The latest mortality statistics give us a unique insight into how people in England and Wales die.
The annual mortality statistics published by the Office for National Statistics provide vital clues for health experts - and those who specialise in the prevention of accidents.
It's part of a package of data released at the end of last week, which also showed us that pilots and aircrew suffer from significantly higher rates of skin cancer than other professions.
It gives us a real picture of risk. We may worry about swine flu, for instance - but the big killers of heart disease and cancer are much more significant in terms of public health.
At the same time, why is it that roughly the same number of people die each year in falls or traffic accidents? We've summarised both the totals and the deaths from external causes - those not killed by diseases - at the bottom of this page.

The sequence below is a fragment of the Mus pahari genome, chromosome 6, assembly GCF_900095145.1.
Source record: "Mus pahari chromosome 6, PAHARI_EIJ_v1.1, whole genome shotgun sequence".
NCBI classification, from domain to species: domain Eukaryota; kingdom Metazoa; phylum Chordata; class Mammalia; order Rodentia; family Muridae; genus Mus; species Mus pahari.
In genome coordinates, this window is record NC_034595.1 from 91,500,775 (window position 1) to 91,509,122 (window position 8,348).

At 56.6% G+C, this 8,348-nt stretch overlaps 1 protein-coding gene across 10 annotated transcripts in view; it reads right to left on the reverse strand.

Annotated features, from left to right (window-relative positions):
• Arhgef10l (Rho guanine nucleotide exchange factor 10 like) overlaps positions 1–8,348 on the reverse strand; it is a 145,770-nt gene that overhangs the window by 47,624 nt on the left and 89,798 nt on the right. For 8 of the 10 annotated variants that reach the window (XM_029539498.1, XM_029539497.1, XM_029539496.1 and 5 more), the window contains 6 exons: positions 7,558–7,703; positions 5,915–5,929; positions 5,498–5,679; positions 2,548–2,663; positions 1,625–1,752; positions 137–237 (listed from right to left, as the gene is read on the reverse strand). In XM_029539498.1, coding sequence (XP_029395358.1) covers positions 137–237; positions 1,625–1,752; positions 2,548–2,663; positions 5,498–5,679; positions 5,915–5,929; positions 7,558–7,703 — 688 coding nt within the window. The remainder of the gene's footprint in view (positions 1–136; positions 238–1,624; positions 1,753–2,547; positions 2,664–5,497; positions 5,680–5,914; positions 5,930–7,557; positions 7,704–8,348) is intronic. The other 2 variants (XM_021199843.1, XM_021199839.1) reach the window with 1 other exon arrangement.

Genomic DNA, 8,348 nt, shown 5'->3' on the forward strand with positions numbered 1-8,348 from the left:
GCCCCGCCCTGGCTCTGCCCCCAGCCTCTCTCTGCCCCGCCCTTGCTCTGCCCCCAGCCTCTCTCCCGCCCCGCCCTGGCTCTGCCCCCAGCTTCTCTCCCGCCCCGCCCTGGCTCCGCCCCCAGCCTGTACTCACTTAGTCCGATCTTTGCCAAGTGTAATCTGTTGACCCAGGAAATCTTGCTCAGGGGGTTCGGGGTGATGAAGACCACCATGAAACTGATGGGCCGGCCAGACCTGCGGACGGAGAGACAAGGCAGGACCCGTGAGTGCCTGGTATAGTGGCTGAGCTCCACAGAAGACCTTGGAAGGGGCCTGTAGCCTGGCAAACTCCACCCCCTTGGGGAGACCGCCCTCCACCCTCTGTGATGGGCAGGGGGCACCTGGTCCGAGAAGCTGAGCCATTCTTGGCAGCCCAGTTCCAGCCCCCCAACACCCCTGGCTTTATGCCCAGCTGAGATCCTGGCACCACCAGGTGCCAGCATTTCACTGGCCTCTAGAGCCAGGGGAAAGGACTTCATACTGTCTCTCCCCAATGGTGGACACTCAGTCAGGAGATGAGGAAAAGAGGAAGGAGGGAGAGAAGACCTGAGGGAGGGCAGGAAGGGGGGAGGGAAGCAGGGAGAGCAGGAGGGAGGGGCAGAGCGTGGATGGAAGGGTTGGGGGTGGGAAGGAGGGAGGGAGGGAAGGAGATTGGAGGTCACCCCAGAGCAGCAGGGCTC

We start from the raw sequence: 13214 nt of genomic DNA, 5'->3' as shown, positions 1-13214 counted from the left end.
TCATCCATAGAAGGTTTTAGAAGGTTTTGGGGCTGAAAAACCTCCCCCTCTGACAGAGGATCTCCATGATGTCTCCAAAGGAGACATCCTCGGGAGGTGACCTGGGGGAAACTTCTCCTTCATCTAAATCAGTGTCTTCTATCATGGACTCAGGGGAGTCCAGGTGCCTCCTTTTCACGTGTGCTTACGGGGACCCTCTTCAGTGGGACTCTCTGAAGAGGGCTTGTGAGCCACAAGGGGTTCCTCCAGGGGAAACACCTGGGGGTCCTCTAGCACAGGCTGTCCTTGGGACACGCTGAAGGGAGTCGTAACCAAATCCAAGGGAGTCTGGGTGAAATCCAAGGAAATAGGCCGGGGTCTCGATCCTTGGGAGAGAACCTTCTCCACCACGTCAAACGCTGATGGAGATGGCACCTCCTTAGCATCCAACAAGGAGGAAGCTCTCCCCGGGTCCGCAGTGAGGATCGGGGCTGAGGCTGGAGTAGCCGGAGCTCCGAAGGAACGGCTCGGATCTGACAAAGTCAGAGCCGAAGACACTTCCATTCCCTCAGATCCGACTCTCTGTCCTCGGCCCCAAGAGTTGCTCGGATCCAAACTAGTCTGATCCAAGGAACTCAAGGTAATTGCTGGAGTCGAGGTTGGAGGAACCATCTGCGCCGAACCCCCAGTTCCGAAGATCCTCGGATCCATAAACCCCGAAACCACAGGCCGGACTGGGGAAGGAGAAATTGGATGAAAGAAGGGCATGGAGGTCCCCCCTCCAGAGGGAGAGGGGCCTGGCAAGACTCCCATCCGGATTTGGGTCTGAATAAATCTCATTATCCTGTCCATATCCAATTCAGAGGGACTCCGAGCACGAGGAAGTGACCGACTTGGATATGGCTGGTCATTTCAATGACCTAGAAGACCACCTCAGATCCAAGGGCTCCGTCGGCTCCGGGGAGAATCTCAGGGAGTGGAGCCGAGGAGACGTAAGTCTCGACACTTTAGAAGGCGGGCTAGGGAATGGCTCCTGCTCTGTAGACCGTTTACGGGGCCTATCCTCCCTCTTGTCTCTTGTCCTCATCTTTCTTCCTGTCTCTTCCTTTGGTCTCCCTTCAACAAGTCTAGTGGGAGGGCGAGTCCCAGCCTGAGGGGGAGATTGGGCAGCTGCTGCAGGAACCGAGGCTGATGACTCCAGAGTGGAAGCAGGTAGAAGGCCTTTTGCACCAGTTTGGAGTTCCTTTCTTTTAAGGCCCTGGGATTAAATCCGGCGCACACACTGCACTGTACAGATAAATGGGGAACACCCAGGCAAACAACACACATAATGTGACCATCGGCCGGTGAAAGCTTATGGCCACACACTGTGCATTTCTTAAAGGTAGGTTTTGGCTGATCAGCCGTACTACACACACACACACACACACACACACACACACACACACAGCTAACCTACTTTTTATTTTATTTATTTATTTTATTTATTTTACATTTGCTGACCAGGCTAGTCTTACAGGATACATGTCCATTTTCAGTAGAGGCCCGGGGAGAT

At the moment, the data is only officially available as a pdf - the ONS will not release the excel spreadsheets for another four weeks. So, this is the only place you can download the data in a useable format until then. The spreadsheet link below has incredible detail - although summarised from the enormous ONS document - on how each type of mortality breaks down.
The NHS has visualised previous years' data already with its atlas of risk. Can you do something better?
Download the full data
DATA: download the full list as a spreadsheet